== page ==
Soldiers shot the legs of two youths among those confronting the raiding army.
Israeli forces also raided the home of a political prisoner from the camp, locking his mother and sister inside the house to pressure the prisoner’s younger brother to turn himself in, the Ma’an News Agency reported.
Soldiers blew off the door to the Ibdaa Cultural Center, adjacent to one of the entrances to the camp, “and occupied the rooftop of the building, from where Israeli snipers fired live ammunition and tear gas canisters at local youth,” according to Ma’an.
Such raids are nothing new, nor is the camp’s resistance against them. The army has shot approximately 30 residents of Dheisheh, which has a population of approximately 15,000 Palestinians, with live ammunition since January. Most have been shot in the legs and knees.
In several testimonies gathered by The Electronic Intifada, youth in the camp say that an Arabic-speaking officer with Israel’s domestic intelligence agency known as the Shin Bet has been provoking youths during clashes and threatening them with physical harm. The officer goes by the alias Captain Nidal.
“They choose [to shoot at] the leg to disable and torture you,” 20-year-old Muhammad, not his real name, told The Electronic Intifada.
During raids, snipers shoot protesters under Captain Nidal’s directives, youth say.
Youth told the Tel Aviv newspaper Haaretz that they believe the Shin Bet officer is exacting revenge after someone took his photograph during a raid and posted it on Facebook.
According to Badil, a human rights group based in Bethlehem, Captain Nidal has threatened youth “before, during and after the raids, and during interrogations and arrests.”
The Israeli army raided Dheisheh three times between the end of July and mid-August, the group says.
During the recent incursions, at least 18 youths – between 14 and 27 years old – were shot in their legs. Eight were shot directly in the knee and several more in both legs, Badil reports.
Badil’s study was published just days before the Israeli army raided the camp on Friday last week and shot two more youths.
Youth have testified to Badil that Captain Nidal has made statements such as “I will make all the youth of the camp disabled,” “I will have all of you walking with crutches and in wheelchairs,” “I will make half of you disabled, and let the other half push the wheelchairs” and “I will make all of you stand in line at the ATM waiting for your disability subsidies and assistance.”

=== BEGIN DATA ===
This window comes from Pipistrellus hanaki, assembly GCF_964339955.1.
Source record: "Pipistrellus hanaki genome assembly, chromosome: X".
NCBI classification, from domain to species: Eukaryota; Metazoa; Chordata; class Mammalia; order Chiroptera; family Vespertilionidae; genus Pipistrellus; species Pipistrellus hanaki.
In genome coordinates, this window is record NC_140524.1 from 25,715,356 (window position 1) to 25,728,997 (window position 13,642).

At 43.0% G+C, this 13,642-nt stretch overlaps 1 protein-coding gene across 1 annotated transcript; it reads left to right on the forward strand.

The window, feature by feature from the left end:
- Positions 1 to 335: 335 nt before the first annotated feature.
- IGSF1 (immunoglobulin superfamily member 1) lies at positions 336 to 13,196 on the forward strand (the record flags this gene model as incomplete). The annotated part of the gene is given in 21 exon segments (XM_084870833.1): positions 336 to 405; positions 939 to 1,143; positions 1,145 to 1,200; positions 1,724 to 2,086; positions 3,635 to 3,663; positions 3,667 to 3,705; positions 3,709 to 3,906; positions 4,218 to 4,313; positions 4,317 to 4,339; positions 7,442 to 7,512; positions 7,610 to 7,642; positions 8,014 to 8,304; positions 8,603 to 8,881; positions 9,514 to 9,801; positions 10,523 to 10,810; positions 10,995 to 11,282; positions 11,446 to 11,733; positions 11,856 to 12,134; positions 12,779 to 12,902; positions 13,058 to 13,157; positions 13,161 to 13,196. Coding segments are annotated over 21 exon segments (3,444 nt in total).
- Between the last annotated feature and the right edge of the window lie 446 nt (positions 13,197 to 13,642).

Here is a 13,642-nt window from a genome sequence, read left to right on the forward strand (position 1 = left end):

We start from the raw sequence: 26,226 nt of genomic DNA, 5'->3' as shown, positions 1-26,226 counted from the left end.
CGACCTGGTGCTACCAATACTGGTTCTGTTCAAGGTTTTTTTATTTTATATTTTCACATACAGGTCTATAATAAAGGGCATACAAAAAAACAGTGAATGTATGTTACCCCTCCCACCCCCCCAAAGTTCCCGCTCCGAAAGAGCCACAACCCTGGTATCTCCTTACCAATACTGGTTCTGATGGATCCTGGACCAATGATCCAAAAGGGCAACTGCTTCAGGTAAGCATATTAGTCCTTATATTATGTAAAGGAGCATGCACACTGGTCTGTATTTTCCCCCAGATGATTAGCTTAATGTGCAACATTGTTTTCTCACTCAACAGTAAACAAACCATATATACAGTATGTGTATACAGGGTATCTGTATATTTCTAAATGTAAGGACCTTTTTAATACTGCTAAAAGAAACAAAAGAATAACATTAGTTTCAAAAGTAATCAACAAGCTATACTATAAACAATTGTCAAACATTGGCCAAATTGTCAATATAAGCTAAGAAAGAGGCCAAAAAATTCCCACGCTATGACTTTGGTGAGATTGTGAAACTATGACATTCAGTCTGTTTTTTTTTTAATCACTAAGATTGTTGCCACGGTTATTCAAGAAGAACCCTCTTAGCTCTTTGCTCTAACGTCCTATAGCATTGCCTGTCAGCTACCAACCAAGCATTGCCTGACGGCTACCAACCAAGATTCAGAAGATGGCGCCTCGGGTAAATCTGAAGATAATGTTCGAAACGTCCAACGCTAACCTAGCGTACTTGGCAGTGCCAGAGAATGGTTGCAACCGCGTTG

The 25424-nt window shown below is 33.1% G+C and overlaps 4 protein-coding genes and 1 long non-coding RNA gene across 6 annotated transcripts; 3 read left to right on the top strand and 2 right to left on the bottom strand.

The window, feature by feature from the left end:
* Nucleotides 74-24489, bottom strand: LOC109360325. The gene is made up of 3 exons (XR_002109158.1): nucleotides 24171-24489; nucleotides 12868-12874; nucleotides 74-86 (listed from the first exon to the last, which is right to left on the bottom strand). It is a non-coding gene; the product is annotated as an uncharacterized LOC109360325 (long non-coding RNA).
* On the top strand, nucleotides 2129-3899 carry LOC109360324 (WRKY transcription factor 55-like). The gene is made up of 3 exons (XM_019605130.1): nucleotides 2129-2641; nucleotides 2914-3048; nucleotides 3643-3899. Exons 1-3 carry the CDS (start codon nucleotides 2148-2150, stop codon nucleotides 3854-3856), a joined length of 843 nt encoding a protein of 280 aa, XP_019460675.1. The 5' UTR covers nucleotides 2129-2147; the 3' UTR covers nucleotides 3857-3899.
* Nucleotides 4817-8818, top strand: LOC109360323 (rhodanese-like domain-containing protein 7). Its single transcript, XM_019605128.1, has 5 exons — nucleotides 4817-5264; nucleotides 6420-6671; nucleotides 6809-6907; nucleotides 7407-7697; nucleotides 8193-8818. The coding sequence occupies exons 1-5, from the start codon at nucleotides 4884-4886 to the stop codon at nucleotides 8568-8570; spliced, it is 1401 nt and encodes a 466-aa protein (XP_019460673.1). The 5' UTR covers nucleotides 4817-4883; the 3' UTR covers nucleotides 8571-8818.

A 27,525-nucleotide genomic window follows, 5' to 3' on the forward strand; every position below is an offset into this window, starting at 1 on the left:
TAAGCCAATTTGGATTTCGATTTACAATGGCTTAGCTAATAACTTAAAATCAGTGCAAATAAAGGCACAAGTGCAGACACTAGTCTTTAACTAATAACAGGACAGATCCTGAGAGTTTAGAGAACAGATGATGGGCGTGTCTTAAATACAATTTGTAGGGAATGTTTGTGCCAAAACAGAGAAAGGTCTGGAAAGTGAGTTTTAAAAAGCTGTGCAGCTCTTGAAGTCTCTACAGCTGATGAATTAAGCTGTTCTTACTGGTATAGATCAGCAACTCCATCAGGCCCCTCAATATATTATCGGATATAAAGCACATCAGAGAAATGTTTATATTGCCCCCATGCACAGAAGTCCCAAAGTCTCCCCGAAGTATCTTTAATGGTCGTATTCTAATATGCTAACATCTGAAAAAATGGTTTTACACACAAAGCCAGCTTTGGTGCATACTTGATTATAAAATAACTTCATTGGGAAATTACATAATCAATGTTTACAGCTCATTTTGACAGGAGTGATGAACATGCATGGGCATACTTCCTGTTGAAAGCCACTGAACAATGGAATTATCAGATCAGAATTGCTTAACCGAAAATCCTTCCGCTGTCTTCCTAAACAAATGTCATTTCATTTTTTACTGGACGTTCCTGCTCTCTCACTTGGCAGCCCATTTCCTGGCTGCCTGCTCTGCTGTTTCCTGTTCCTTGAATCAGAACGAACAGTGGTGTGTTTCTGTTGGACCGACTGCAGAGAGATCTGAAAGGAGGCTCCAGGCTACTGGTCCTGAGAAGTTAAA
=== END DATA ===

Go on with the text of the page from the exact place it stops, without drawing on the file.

“The explicit threats by the Israeli army leadership show the willingness to commit criminal acts,” Badil states.
Impact on families
In the last two years in Dheisheh, “at least 81 youths have been injured by bullets in the limbs, about 60 of whom have suffered permanent disabilities,” Al-Quds newspaper reported on 13 August.
All of those injured over the last two months have been previously imprisoned by Israel, according to Al-Quds.
Some youth were recently released from Israeli detention but were re-arrested during these violent raids.
“In the camp, when the soldiers come, you will find 200, 300 kids and also older people throwing stones or even just standing in the streets, trying to show the enemy, the Israeli occupation, that they are not welcome in our camp,” explained an activist and resident of Dheisheh.
The activist told The Electronic Intifada that during these raids, Israeli soldiers swarm the camp in the middle of the night, and hidden snipers shoot at youth from the rooftops of residents’ homes.
During a recent invasion, the activist said that the Israeli soldiers were shooting “continuously for two hours – at whom, we don’t know.”
At least 10 residents, including teenagers, have been arrested during these overnight raids over the past month, he said.
When youth are shot in the legs and knees, the impact on them and their families can be devastating.
The recovery period, along with long-term physical therapy and medication, puts the young people, their families and the larger community under economic and psychological pressure in an area where poverty and unemployment are already high.
“This is what Captain Nidal and the Israeli army want,” the activist said. “They want the families to stop the youth from going out [and resisting], creating a fragmentation within the community.”
Khaled, not his real name, another 20-year-old resident of Dheisheh, says he was shot defending the camp during a pre-dawn army raid on 1 August.
“A soldier made me come out from behind a tree where I was hiding and told me to come out man to man,” Khaled told The Electronic Intifada.
As the soldier approached him, Khaled said a hidden sniper shot him in the leg, five centimeters below the knee.